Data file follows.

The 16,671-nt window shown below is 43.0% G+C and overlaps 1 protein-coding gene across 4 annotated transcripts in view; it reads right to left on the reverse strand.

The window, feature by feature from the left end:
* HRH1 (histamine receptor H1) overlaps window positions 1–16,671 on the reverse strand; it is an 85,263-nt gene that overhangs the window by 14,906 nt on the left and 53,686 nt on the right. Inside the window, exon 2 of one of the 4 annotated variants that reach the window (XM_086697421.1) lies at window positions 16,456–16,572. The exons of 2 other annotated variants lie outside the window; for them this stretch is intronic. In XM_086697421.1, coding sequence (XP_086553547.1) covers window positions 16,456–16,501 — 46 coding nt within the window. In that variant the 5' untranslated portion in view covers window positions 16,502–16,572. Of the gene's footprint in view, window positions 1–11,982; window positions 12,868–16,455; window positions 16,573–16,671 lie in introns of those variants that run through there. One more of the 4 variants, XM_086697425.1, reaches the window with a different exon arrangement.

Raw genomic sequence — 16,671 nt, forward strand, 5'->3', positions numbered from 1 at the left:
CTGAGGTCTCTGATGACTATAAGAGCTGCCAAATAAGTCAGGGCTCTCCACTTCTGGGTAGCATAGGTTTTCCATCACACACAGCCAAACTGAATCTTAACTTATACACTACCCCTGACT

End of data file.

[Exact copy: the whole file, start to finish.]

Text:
The 16,671-nt window shown below is 43.0% G+C and overlaps 1 protein-coding gene across 4 annotated transcripts in view; it reads right to left on the reverse strand.

The window, feature by feature from the left end:
* HRH1 (histamine receptor H1) overlaps window positions 1–16,671 on the reverse strand; it is an 85,263-nt gene that overhangs the window by 14,906 nt on the left and 53,686 nt on the right. Inside the window, exon 2 of one of the 4 annotated variants that reach the window (XM_086697421.1) lies at window positions 16,456–16,572. The exons of 2 other annotated variants lie outside the window; for them this stretch is intronic. In XM_086697421.1, coding sequence (XP_086553547.1) covers window positions 16,456–16,501 — 46 coding nt within the window. In that variant the 5' untranslated portion in view covers window positions 16,502–16,572. Of the gene's footprint in view, window positions 1–11,982; window positions 12,868–16,455; window positions 16,573–16,671 lie in introns of those variants that run through there. One more of the 4 variants, XM_086697425.1, reaches the window with a different exon arrangement.

Raw genomic sequence — 16,671 nt, forward strand, 5'->3', positions numbered from 1 at the left:
CTGAGGTCTCTGATGACTATAAGAGCTGCCAAATAAGTCAGGGCTCTCCACTTCTGGGTAGCATAGGTTTTCCATCACACACAGCCAAACTGAATCTTAACTTATACACTACCCCTGACT